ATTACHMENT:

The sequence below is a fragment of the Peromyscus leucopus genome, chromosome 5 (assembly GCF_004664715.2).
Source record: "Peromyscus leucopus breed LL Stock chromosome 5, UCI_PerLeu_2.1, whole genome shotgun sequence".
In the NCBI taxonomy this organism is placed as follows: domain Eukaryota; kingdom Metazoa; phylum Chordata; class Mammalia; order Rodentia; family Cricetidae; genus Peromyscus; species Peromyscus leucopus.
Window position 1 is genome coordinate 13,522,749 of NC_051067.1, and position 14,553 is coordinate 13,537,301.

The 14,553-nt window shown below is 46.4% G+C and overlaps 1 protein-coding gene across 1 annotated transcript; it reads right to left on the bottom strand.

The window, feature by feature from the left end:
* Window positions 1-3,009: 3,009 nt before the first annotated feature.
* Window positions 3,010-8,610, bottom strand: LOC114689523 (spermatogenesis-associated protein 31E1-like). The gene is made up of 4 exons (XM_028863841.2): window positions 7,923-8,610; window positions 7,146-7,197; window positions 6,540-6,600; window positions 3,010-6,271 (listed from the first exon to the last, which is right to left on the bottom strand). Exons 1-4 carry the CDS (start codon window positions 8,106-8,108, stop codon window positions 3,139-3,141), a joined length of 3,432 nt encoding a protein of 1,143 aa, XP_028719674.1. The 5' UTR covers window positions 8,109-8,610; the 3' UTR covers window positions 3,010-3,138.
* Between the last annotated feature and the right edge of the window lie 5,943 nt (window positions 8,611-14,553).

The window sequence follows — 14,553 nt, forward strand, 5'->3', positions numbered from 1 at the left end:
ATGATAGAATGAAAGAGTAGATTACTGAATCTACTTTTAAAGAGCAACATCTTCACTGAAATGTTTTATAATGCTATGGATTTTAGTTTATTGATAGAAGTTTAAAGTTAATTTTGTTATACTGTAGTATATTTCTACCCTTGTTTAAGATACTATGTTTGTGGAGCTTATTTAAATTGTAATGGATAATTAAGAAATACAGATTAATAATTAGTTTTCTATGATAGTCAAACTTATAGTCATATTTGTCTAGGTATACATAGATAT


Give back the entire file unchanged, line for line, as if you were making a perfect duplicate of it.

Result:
The sequence below is a fragment of the Peromyscus leucopus genome, chromosome 5 (assembly GCF_004664715.2).
Source record: "Peromyscus leucopus breed LL Stock chromosome 5, UCI_PerLeu_2.1, whole genome shotgun sequence".
In the NCBI taxonomy this organism is placed as follows: domain Eukaryota; kingdom Metazoa; phylum Chordata; class Mammalia; order Rodentia; family Cricetidae; genus Peromyscus; species Peromyscus leucopus.
Window position 1 is genome coordinate 13,522,749 of NC_051067.1, and position 14,553 is coordinate 13,537,301.

The 14,553-nt window shown below is 46.4% G+C and overlaps 1 protein-coding gene across 1 annotated transcript; it reads right to left on the bottom strand.

The window, feature by feature from the left end:
* Window positions 1-3,009: 3,009 nt before the first annotated feature.
* Window positions 3,010-8,610, bottom strand: LOC114689523 (spermatogenesis-associated protein 31E1-like). The gene is made up of 4 exons (XM_028863841.2): window positions 7,923-8,610; window positions 7,146-7,197; window positions 6,540-6,600; window positions 3,010-6,271 (listed from the first exon to the last, which is right to left on the bottom strand). Exons 1-4 carry the CDS (start codon window positions 8,106-8,108, stop codon window positions 3,139-3,141), a joined length of 3,432 nt encoding a protein of 1,143 aa, XP_028719674.1. The 5' UTR covers window positions 8,109-8,610; the 3' UTR covers window positions 3,010-3,138.
* Between the last annotated feature and the right edge of the window lie 5,943 nt (window positions 8,611-14,553).

The window sequence follows — 14,553 nt, forward strand, 5'->3', positions numbered from 1 at the left end:
ATGATAGAATGAAAGAGTAGATTACTGAATCTACTTTTAAAGAGCAACATCTTCACTGAAATGTTTTATAATGCTATGGATTTTAGTTTATTGATAGAAGTTTAAAGTTAATTTTGTTATACTGTAGTATATTTCTACCCTTGTTTAAGATACTATGTTTGTGGAGCTTATTTAAATTGTAATGGATAATTAAGAAATACAGATTAATAATTAGTTTTCTATGATAGTCAAACTTATAGTCATATTTGTCTAGGTATACATAGATAT